Finally, Dexter surrenders control by loving Debra, someone who is now living like a shell of her former self because of her exposure to Dexter’s truth. He cannot control Debra’s perception of him. He cannot control his desperation—talk about the freaking humanity here!—over what he has allowed to happen to her, and he cannot prevent Debra from punishing herself for the culmination of her new life of compromise (which was begun in protecting Dexter and brought to maturity in the murder of LaGuerta). Connectedness is the source of ALL of the chaos in Dexter’s life. The same can even be said for Debra, someone who has bent herself over backwards to not only be connected to others, but approved of, trusted, and adored. Yet, it is all a process of redemption. The burden of humanness is far more massive than the light load of monstrousness, to be sure. We see, however, that Dexter is being redeemed from the lie that’s kept him on the periphery of what he’s capable of: sacrifice, support, love. Yeah, this coldhearted killer’s got something to give beyond the kiss of death. It’s not to say that we don’t marvel at his shrewd badassery in cleaning up the streets of the world. And it isn’t to say that he doesn’t give back to the world, in some twisted way, by generally taking out the promulgators of said world’s misery. What it comes down to is a personal sense of legacy, which is what the entire Dexter crew has been justifiably harping on for the past few hectic months. What mark is he leaving on the people who matter—whom he never would have even imagined would matter, back in the beginning? What happens when a monster finds his manhood? Is it about the monster in the man, or the man in the monster? Will the two dichotomies be erased forever? (Think the season eight finale title: “Remember the Monsters?”)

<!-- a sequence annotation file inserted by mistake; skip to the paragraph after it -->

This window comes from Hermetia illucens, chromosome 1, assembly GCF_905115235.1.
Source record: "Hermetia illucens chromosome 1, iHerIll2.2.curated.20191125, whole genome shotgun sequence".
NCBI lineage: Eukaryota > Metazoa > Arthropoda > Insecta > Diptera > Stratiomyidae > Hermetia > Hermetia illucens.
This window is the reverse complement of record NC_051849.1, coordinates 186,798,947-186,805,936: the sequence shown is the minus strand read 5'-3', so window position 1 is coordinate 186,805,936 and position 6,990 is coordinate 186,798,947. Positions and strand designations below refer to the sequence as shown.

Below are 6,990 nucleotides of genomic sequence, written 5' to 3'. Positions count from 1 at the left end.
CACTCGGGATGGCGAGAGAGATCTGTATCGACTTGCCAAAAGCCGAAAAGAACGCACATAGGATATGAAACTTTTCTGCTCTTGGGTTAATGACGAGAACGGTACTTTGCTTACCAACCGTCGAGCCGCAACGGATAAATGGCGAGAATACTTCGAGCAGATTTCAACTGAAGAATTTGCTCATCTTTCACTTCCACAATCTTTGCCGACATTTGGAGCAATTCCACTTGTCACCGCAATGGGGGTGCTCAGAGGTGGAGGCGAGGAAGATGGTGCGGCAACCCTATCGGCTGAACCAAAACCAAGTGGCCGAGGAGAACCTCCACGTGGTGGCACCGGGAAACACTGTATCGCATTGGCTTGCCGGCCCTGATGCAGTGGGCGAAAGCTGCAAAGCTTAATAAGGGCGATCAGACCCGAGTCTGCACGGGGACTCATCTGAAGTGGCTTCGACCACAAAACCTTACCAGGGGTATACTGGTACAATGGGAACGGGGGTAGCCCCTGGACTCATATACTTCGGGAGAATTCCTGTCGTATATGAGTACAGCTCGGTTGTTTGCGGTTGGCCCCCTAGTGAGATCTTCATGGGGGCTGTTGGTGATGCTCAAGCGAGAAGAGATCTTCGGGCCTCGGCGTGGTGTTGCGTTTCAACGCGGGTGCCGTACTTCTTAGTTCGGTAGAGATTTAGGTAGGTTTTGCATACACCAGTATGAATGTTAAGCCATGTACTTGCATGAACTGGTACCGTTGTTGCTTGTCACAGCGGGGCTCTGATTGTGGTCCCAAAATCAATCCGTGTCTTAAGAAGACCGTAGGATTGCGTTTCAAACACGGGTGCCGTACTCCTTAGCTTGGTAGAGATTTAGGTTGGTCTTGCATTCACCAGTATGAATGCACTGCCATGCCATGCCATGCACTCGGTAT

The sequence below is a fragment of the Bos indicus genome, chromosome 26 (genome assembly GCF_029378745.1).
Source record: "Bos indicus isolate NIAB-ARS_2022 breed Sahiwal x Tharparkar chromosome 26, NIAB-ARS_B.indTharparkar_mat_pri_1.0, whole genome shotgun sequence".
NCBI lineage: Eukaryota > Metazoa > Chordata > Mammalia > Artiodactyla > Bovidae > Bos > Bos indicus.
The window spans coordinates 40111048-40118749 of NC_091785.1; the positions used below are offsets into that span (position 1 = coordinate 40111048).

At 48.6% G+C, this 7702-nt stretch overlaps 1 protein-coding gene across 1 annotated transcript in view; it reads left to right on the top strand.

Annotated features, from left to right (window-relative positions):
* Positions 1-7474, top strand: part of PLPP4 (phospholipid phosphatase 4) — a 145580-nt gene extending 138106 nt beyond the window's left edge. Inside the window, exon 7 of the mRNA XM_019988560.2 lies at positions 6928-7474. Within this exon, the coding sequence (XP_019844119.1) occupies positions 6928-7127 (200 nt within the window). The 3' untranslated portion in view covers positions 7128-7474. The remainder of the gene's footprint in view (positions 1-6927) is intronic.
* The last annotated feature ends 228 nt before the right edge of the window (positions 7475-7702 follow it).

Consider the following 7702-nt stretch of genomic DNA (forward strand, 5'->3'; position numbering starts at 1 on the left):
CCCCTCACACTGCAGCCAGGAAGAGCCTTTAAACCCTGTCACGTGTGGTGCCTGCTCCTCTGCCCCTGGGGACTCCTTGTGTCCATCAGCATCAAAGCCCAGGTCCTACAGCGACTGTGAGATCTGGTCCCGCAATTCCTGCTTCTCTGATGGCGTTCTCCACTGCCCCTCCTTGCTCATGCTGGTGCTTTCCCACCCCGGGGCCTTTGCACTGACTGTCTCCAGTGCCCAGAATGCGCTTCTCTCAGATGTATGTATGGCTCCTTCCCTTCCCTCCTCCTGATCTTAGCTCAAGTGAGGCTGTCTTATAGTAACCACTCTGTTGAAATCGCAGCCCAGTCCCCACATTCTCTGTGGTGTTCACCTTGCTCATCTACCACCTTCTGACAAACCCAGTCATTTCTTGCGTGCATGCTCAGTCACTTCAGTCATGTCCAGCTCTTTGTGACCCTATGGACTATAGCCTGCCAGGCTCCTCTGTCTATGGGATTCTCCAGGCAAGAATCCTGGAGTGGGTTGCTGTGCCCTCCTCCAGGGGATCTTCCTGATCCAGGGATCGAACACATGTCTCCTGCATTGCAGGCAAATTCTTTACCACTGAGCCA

It doesn’t feel as if Dexter’s on that highway of old anymore. The world is opening up and the path just isn’t straightforward. The former sense of ‘gloriousness’ about his way of living has been curbed by Dexter’s growing understanding that it isn’t just him in his life. Nor is he being guided by the pricklings and urgings of a foreign entity, or Dark Passenger. Sh*t. So, not only is he irrevocably interconnected with the people he once viewed as a passerby considering creatures of a zoo; he is responsible. For the lives he’s taken and the lives he’s shaken by being a taker of lives. Maybe he’s on a DIFFERENT kind of highway to hell. Especially when we look at how Debra lost her grip on the steps of the “Stairway to Heaven.”


There's a lady who's sure all that glitters is gold. And she's buying a stairway to heaven. When she gets there she knows, if the stores are all closed, with a word she can’t get what she came for. Ooh, ooh, and she's buying a stairway to heaven. There's a sign on the wall but she wants to be sure, 'cause you know sometimes words have two meanings. In a tree by the brook, there's a songbird who sings, sometimes all of our thoughts are misgiven. Ooh, it makes me wonder; ooh, it makes me wonder . . .LED ZEPPELIN

Dexter: “So what’s up, hotshot?”
Debra: “Alright, get this…”

“If Dad taught us one thing, it's the value of human life.”

Dexter: “Studies show that emotional intelligence plays a greater role in individual success than anything that can be measured on the standard IQ test.”
Debra: “Are you calling me an emotional idiot?”